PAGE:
Tory bluff on overseas aid called
I’ve expressed scepticism several times about whether the Coalition Government genuinely plans to fulfill its pledge to legislate to bind future governments to spend at least 0.7% of Gross National Income on overseas aid, most recently after the Queen’s Speech last month yet again omitted any mention of such legislation.
Last week, aid agencies found out by accident that the Government had ‘moved the goalposts’ (H/T VSO’s Martin McCluskey) and pushed back the deadline for fulfilling the pledge from April 2012 to the end of this Parliament in 2015. Omitting to tell anyone about this directly, by posting it in a DFID management performance document on the No 10 website hours before the Jubilee bank holiday weekend, makes it look like they were trying to keep it hidden. DFID eventually issued a response to concerns that said, as they have before, that Parliamentary time has not yet been found, but that a Bill has been drafted.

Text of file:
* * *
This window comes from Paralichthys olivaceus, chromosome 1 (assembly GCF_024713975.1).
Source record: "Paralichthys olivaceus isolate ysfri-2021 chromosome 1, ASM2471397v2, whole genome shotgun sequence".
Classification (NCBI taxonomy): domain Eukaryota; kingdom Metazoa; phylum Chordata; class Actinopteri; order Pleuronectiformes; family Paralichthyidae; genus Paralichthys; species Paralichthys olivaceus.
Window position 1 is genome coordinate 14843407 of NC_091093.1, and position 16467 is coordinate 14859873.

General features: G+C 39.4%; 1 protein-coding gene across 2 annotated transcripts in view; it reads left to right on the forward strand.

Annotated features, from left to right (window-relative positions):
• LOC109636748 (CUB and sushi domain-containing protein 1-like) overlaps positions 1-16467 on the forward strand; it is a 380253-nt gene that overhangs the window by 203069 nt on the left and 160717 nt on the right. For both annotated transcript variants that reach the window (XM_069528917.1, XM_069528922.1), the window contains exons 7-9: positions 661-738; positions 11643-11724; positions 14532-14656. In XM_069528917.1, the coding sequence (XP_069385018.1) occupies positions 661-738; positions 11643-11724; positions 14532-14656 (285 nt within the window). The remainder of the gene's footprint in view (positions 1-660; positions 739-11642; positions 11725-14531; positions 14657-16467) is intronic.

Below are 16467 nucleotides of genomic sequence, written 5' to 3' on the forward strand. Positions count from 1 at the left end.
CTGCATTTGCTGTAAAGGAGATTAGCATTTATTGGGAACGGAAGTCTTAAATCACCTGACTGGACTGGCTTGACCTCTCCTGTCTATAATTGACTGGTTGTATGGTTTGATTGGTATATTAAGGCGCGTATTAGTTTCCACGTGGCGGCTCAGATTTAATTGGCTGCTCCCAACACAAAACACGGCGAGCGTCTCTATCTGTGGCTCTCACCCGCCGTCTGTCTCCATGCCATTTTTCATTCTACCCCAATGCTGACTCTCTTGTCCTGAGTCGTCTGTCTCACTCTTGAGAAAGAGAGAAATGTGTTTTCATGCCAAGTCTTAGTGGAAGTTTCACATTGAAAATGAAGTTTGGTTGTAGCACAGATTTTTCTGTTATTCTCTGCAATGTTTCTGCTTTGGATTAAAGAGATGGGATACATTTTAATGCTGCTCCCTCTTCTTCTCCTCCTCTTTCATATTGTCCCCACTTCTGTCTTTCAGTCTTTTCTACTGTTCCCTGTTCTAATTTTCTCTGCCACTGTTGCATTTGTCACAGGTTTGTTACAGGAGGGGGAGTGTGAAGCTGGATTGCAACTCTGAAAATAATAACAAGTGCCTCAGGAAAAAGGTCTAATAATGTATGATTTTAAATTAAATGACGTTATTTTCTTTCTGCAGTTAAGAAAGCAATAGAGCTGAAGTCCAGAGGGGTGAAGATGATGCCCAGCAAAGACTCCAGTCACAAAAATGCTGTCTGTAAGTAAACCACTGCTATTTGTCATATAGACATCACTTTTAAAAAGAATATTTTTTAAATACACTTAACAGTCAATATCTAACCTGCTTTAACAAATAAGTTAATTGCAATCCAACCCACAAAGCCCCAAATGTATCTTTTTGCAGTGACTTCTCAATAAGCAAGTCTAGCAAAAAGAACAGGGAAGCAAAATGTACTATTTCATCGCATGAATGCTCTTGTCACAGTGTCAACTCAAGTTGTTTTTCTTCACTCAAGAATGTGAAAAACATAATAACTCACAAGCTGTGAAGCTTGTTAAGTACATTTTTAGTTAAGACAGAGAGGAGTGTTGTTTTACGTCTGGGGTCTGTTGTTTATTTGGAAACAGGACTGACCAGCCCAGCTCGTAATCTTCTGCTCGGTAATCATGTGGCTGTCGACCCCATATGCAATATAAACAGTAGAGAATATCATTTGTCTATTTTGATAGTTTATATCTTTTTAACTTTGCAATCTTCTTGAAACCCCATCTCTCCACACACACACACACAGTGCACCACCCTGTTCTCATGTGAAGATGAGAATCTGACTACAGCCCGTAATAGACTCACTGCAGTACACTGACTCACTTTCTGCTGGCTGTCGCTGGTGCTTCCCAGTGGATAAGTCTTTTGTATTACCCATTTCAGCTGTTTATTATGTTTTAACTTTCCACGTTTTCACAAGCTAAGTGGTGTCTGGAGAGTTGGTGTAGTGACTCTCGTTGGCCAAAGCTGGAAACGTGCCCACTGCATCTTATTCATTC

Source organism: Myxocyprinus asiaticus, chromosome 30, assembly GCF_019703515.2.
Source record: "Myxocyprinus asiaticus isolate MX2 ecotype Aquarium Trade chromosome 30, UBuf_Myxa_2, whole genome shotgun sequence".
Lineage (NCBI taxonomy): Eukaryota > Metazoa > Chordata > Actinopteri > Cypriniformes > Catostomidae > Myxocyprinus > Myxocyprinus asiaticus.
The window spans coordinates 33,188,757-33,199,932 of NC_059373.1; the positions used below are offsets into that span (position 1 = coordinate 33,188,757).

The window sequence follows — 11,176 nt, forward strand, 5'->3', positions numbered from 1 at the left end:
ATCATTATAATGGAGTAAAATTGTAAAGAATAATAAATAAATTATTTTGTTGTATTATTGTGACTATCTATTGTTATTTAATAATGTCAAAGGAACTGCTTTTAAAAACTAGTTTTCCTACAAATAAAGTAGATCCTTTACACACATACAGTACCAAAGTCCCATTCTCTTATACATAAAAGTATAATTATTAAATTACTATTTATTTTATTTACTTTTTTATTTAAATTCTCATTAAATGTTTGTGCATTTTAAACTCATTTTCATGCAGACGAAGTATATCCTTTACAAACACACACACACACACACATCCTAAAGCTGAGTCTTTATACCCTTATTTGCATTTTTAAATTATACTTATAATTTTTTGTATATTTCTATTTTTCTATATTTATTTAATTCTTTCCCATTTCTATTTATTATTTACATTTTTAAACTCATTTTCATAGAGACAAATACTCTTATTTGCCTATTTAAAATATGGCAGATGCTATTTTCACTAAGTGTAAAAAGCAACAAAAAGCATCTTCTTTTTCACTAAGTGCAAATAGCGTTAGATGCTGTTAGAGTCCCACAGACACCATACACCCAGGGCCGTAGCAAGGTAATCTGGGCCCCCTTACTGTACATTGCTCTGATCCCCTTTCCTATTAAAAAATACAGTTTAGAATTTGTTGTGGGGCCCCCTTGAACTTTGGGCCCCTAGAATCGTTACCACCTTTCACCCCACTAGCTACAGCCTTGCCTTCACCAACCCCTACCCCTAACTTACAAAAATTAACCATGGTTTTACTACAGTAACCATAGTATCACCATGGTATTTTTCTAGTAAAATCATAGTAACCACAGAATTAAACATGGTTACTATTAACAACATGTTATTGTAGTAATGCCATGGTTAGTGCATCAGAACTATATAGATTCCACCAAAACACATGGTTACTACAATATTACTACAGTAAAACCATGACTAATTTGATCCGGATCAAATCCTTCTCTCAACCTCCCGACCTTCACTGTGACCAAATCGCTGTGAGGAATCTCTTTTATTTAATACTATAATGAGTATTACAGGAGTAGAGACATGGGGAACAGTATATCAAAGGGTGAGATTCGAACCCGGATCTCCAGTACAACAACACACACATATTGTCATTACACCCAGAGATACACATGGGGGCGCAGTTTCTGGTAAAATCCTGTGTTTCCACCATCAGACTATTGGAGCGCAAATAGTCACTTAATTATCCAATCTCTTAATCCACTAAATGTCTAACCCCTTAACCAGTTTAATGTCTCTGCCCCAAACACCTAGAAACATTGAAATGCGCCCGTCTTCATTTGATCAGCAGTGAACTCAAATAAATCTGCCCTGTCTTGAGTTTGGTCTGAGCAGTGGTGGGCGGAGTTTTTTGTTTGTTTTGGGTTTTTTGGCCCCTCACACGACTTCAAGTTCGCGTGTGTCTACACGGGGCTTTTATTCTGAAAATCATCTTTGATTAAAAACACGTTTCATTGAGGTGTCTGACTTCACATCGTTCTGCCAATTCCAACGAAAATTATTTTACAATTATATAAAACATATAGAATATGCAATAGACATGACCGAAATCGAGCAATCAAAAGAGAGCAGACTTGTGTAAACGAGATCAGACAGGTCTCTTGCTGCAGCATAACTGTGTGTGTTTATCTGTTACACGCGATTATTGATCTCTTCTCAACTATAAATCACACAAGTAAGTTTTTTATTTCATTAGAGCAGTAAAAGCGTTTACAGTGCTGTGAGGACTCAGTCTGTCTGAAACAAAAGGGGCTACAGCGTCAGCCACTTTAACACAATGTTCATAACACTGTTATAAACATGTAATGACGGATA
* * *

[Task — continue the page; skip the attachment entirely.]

So, the offer by Labour MP Mark Hendrick to use his private members’ bill slot to present the Government Bill will call the Government’s bluff. It will also worry Conservative Party managers who made the pledge in the first place to detoxify the Tory brand and remove some ‘clear red water’ with Labour over the overseas aid which is electorally popular with middle class swing voters. A private members’ bill could be torpedoed by a Tory backbench rebellion, even if the majority of MPs want the Bill enacted.